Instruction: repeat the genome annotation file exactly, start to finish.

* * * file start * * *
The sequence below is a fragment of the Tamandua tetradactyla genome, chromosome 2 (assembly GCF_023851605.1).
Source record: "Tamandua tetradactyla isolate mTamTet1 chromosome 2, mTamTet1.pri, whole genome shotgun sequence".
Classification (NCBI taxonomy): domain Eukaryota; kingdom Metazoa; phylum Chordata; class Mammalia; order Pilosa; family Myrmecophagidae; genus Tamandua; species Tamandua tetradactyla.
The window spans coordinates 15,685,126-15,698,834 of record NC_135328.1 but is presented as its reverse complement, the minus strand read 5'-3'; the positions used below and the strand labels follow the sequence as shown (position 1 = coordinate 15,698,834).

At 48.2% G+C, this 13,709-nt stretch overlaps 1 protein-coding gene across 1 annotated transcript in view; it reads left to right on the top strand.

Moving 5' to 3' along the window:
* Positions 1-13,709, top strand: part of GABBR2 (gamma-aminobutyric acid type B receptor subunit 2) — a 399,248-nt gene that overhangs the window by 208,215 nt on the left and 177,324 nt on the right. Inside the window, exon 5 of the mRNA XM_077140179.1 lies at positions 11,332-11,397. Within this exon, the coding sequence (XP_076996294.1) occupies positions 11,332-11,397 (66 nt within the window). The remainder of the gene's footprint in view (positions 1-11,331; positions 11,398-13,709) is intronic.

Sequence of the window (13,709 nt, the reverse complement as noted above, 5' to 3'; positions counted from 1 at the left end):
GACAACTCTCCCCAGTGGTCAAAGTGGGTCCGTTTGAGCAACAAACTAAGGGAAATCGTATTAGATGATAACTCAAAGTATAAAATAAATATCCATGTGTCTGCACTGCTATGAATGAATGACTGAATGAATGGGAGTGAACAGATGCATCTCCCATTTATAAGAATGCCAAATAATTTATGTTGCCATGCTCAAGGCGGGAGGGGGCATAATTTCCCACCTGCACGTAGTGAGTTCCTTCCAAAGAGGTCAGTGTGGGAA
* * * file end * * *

The sequence below is a fragment of the Tamandua tetradactyla genome, chromosome 2 (assembly GCF_023851605.1).
Source record: "Tamandua tetradactyla isolate mTamTet1 chromosome 2, mTamTet1.pri, whole genome shotgun sequence".
Classification (NCBI taxonomy): domain Eukaryota; kingdom Metazoa; phylum Chordata; class Mammalia; order Pilosa; family Myrmecophagidae; genus Tamandua; species Tamandua tetradactyla.
The window spans coordinates 15,685,126-15,698,834 of record NC_135328.1 but is presented as its reverse complement, the minus strand read 5'-3'; the positions used below and the strand labels follow the sequence as shown (position 1 = coordinate 15,698,834).

At 48.2% G+C, this 13,709-nt stretch overlaps 1 protein-coding gene across 1 annotated transcript in view; it reads left to right on the top strand.

Moving 5' to 3' along the window:
* Positions 1-13,709, top strand: part of GABBR2 (gamma-aminobutyric acid type B receptor subunit 2) — a 399,248-nt gene that overhangs the window by 208,215 nt on the left and 177,324 nt on the right. Inside the window, exon 5 of the mRNA XM_077140179.1 lies at positions 11,332-11,397. Within this exon, the coding sequence (XP_076996294.1) occupies positions 11,332-11,397 (66 nt within the window). The remainder of the gene's footprint in view (positions 1-11,331; positions 11,398-13,709) is intronic.

Sequence of the window (13,709 nt, the reverse complement as noted above, 5' to 3'; positions counted from 1 at the left end):
GACAACTCTCCCCAGTGGTCAAAGTGGGTCCGTTTGAGCAACAAACTAAGGGAAATCGTATTAGATGATAACTCAAAGTATAAAATAAATATCCATGTGTCTGCACTGCTATGAATGAATGACTGAATGAATGGGAGTGAACAGATGCATCTCCCATTTATAAGAATGCCAAATAATTTATGTTGCCATGCTCAAGGCGGGAGGGGGCATAATTTCCCACCTGCACGTAGTGAGTTCCTTCCAAAGAGGTCAGTGTGGGAA